What is computational science?
Computational science is applying techniques from computer science and mathematics to solve problems in the natural and social sciences. In a sense, you can think of it as “applied math and computer science.” As new technologies generate more and more data, computational methods are becoming as commonplace in science as traditional laboratory methods.
An increasing number of Denison students are working with faculty on computational projects. For example, I worked with Biology students to create software that can detect the presence of riboswitches (portions of messenger RNA) in DNA sequences. A Geology faculty member and I worked with a computer science student who wrote a program that models the growth of ancient organisms called stromatoporoids. In Physics, students have recently worked on projects involving protein folding and astrophysics. In Chemistry, a student wrote software to process spectroscopy data. In Geology, students have also written programs to analyze carbon isotope variation in oyster shells.
What do students who study computational science do when they graduate?
Computational science students can either go directly into industry or continue their studies in graduate school. Recent graduates have gone on to work in biotechnology, energy, and medical research. Others have pursued graduate studies in computational biology, biomedical informatics, systems biology, and computational physics.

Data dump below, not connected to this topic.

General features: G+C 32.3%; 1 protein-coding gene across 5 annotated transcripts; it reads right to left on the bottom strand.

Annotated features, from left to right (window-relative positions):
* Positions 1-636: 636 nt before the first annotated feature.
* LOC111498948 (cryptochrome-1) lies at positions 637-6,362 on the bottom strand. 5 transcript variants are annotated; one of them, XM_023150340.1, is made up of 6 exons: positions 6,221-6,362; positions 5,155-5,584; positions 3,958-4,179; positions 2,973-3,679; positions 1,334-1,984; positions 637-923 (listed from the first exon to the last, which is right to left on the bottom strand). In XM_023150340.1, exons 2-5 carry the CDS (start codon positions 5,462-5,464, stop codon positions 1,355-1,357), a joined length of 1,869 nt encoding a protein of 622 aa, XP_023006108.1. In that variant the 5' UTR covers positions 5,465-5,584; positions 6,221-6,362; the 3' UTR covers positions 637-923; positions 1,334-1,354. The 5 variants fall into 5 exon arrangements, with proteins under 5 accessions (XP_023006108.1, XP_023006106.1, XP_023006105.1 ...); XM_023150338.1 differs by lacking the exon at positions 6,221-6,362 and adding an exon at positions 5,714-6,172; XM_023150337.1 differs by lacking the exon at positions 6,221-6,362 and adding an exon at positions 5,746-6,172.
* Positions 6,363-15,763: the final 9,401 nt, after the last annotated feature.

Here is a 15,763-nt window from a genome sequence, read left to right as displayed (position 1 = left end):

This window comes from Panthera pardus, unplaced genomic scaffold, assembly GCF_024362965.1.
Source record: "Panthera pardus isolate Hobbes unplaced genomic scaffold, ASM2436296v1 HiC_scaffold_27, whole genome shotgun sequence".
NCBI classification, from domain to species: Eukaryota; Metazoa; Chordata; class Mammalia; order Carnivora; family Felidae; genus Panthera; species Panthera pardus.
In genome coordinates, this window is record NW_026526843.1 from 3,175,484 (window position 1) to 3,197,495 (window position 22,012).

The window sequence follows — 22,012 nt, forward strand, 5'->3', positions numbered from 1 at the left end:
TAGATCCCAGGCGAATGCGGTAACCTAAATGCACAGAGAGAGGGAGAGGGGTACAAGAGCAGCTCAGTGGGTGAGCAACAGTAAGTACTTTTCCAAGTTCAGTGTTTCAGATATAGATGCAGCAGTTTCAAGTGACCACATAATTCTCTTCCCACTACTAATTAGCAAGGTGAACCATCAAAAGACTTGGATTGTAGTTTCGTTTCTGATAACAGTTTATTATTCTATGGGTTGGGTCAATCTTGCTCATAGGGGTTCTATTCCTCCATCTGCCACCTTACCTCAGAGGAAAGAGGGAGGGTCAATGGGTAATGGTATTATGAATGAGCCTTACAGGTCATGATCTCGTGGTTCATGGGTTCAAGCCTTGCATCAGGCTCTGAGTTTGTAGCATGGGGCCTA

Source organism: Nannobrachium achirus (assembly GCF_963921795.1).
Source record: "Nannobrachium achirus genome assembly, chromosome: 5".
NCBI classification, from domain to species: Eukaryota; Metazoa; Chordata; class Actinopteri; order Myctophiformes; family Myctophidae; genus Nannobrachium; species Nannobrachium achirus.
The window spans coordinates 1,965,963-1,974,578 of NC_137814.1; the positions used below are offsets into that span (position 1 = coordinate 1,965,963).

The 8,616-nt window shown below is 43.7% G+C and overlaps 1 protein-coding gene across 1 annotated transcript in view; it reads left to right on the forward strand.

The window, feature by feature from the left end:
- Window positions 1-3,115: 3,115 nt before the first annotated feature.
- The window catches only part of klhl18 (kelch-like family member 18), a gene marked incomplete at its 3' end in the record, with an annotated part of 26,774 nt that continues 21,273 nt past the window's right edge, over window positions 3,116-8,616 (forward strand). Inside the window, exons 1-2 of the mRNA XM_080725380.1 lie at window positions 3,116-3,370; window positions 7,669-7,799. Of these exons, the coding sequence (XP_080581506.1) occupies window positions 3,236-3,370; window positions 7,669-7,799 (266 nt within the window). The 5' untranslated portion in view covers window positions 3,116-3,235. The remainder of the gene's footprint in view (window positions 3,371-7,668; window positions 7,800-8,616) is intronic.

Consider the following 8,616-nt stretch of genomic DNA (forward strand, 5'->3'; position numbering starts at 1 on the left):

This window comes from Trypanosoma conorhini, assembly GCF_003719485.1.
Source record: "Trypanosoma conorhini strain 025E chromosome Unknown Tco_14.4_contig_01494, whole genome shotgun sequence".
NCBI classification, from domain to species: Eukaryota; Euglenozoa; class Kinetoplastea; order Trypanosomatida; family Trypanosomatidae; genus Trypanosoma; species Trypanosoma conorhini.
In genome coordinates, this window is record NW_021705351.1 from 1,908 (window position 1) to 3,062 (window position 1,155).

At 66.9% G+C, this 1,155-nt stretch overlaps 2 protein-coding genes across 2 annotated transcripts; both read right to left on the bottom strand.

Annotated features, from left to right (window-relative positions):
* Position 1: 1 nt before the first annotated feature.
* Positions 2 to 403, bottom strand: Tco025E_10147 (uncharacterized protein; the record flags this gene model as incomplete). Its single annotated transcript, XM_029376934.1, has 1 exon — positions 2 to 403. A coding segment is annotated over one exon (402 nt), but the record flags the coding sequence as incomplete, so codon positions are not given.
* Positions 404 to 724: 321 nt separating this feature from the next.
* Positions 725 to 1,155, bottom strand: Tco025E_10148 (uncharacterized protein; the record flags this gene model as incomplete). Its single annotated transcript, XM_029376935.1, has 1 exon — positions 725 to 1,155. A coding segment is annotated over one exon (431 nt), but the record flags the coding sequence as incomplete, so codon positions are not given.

What skills should I expect to develop while studying computational science?
A computational science concentration complements a major in the natural or social sciences. Each of Denison’s academic programs emphasizes a rigorous study of a discipline combined with fundamental skills in writing and quantitative reasoning. Students pursuing the computational science concentration will take additional courses in mathematics and computer science in which they will learn how to analyze and creatively solve computational problems from any discipline. Students may also work with a faculty member over the summer on an in-depth research project in their area of interest.